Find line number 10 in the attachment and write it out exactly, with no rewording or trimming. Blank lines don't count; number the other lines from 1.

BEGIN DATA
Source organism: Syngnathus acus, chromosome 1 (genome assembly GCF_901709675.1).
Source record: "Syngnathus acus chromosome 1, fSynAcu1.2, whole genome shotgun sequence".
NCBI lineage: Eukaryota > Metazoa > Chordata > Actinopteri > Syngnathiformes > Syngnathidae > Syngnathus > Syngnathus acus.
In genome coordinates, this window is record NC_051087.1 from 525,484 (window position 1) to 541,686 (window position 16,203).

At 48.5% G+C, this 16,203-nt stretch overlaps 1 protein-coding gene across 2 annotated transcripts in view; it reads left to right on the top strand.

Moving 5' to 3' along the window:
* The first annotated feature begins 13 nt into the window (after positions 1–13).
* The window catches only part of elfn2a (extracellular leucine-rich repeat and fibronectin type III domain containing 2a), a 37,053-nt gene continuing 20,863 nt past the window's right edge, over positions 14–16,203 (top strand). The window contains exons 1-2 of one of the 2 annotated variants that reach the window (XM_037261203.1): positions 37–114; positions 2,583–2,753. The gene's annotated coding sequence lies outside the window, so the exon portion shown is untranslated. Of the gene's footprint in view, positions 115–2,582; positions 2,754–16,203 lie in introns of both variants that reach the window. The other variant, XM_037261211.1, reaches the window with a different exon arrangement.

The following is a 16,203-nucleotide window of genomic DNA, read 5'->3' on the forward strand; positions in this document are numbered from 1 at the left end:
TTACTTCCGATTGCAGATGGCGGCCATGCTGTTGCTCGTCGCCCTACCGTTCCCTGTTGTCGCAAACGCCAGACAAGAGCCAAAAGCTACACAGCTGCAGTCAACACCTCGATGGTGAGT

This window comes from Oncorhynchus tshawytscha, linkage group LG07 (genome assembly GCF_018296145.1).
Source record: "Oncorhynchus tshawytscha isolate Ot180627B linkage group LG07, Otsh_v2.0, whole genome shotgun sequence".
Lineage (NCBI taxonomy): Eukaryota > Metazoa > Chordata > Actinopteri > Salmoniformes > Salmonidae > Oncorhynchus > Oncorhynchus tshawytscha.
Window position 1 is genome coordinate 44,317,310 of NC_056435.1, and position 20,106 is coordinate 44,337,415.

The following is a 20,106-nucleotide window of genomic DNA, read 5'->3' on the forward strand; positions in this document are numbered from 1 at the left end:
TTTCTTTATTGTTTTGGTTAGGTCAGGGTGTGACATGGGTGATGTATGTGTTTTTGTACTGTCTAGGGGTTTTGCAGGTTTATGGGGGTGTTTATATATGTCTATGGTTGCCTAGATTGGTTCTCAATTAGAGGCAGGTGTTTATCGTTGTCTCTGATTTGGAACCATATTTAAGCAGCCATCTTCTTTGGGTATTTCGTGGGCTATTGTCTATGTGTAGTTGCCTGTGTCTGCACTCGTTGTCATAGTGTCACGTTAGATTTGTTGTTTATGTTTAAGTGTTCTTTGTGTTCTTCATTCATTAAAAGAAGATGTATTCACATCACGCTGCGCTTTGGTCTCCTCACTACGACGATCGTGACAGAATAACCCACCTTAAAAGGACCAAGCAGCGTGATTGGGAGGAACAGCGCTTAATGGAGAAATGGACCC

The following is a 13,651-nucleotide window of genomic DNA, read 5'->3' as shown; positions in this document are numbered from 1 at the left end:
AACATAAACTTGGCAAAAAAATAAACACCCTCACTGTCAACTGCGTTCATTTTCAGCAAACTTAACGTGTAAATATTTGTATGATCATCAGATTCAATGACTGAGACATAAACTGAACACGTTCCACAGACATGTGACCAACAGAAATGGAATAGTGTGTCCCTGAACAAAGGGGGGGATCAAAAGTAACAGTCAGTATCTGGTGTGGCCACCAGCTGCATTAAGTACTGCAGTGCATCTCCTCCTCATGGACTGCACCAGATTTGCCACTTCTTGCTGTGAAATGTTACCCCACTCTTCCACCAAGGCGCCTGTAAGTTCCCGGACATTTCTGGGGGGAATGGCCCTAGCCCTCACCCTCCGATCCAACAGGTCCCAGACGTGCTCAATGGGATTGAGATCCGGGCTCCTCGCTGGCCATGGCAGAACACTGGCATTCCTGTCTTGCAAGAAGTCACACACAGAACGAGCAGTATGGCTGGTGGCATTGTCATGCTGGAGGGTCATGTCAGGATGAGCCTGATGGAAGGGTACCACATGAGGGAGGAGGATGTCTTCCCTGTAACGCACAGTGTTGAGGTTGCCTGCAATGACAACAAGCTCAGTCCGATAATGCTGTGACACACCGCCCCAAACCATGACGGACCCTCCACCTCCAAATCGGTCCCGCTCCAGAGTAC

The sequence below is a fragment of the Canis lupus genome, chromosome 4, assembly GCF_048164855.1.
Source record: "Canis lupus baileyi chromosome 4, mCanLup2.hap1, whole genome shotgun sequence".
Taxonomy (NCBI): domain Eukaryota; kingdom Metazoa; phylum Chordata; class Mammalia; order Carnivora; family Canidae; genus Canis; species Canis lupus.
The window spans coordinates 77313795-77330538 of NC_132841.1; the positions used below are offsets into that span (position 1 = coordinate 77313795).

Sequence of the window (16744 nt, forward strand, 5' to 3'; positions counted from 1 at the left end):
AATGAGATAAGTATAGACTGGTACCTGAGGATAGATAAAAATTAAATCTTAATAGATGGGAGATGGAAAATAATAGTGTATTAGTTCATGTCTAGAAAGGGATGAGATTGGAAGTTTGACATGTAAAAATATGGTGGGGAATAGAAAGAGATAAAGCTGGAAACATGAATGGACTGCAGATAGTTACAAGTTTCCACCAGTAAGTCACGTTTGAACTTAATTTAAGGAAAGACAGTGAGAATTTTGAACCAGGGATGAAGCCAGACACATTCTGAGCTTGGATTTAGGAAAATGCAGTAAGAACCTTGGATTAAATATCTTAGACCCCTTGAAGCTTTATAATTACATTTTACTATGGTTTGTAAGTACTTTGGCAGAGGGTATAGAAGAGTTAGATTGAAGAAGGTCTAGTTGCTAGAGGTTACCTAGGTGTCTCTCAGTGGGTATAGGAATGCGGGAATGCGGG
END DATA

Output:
TTACTTCCGATTGCAGATGGCGGCCATGCTGTTGCTCGTCGCCCTACCGTTCCCTGTTGTCGCAAACGCCAGACAAGAGCCAAAAGCTACACAGCTGCAGTCAACACCTCGATGGTGAGT